Once you find a tool you trust, you’re may be tempted to use it for the next job, … and the next and the next, … just because it’s handy and you know what it can do. It’s like comfort food – warm in the tummy but not necessarily healthy. But, like watching your diet, it’s smarter to take a fresh look at each new job and find a new best practice.

Zack Hilton took that approach when it came time to mill a deep slot in a hardened part at River City Manufacturing and Machine Company (RCMM), in Winona, Minn. He’d had great success on a variety of milling jobs with an Ingersoll Hi-PosQuad indexable end mill, and pretty much made it his ‘go-to’ milling cutter in the busy, 20-man job shop that runs 20/5. Most of River City’s jobs are repeat orders in small lots for tools, molds, and various engine and machine parts.

When he tried out his mainstay cutter on the slot, Zack immediately recognized that there had to be a better way. The principle problem was early, unpredictable edge rupture, which he knew would cause a bottleneck in production for a part with good re-order potential. He could foresee having to stop and change inserts midway through the cut, leaving track marks on a surface with a very tight finish requirement. “Better to solve it at the outset and look beyond the familiar than settle for so-so efficiency,” he reasoned.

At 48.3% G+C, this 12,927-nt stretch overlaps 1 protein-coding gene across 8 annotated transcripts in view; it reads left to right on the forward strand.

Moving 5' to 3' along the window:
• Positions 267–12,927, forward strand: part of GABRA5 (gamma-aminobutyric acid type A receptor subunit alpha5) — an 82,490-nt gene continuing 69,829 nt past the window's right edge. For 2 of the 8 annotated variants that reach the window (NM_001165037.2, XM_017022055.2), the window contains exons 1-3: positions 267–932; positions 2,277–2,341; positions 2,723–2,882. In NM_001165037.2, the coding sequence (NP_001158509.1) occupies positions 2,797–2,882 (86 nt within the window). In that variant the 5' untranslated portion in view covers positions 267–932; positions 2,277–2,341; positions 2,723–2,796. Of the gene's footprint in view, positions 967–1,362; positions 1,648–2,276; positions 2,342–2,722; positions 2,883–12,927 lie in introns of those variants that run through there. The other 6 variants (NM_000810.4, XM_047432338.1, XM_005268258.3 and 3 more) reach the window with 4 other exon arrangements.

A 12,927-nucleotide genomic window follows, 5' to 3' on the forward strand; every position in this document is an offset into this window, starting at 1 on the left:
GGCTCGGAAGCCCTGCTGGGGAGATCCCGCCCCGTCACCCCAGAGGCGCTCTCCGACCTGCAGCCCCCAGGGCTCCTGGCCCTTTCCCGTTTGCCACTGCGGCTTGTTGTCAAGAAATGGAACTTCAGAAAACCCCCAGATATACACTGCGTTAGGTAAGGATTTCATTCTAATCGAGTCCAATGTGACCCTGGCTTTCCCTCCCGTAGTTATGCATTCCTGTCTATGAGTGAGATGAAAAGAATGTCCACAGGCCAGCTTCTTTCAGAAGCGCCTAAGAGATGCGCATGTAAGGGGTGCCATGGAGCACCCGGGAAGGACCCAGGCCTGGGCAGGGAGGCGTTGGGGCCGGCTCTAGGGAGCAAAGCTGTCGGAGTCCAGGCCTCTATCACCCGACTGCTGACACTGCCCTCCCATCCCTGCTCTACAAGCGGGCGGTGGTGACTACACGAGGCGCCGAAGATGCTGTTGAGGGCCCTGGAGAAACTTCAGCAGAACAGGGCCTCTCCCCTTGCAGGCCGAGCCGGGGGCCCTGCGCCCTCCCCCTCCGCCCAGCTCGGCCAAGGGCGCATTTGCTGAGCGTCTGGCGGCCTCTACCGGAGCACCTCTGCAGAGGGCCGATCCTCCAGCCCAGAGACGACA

The specific job under consideration involved finish-milling a long, very deep slot in S-7 tool steel hardened to Rc 54-56. The purpose is to correct for any heat-treat distortion. It involves removing 0.020 inches from both sides, to +0.002/-0.000 inch, with a mirror finish. The finished part goes into a slide mechanism of a machine that fabricates chains. The 12-inch slot is nearly twice as deep as wide: 4.322 inches deep and 2.724 inches wide.

Fortunately, the Hi-PosQuad was part of an Ingersoll “Top-On” modular tool family, so changing tools was simply a matter of screwing a different tip onto the existing five-inch threaded solid carbide shank. Then, the question became which of more than 50 tip styles available would be the best answer for this job.

Zack consulted immediately with Ondrej Lubinski, the Ingersoll field rep who walks the River City floor almost weekly. Their analysis: long-reach finish-milling job in hardened stock, to extremely close tolerances on both sides and the bottom. Because of the long reach, there’s always the risk that lateral cutting forces on the end of a long extension may cause chatter and excessive impact loads, leading to fracture on the brittle insert – or the shank itself.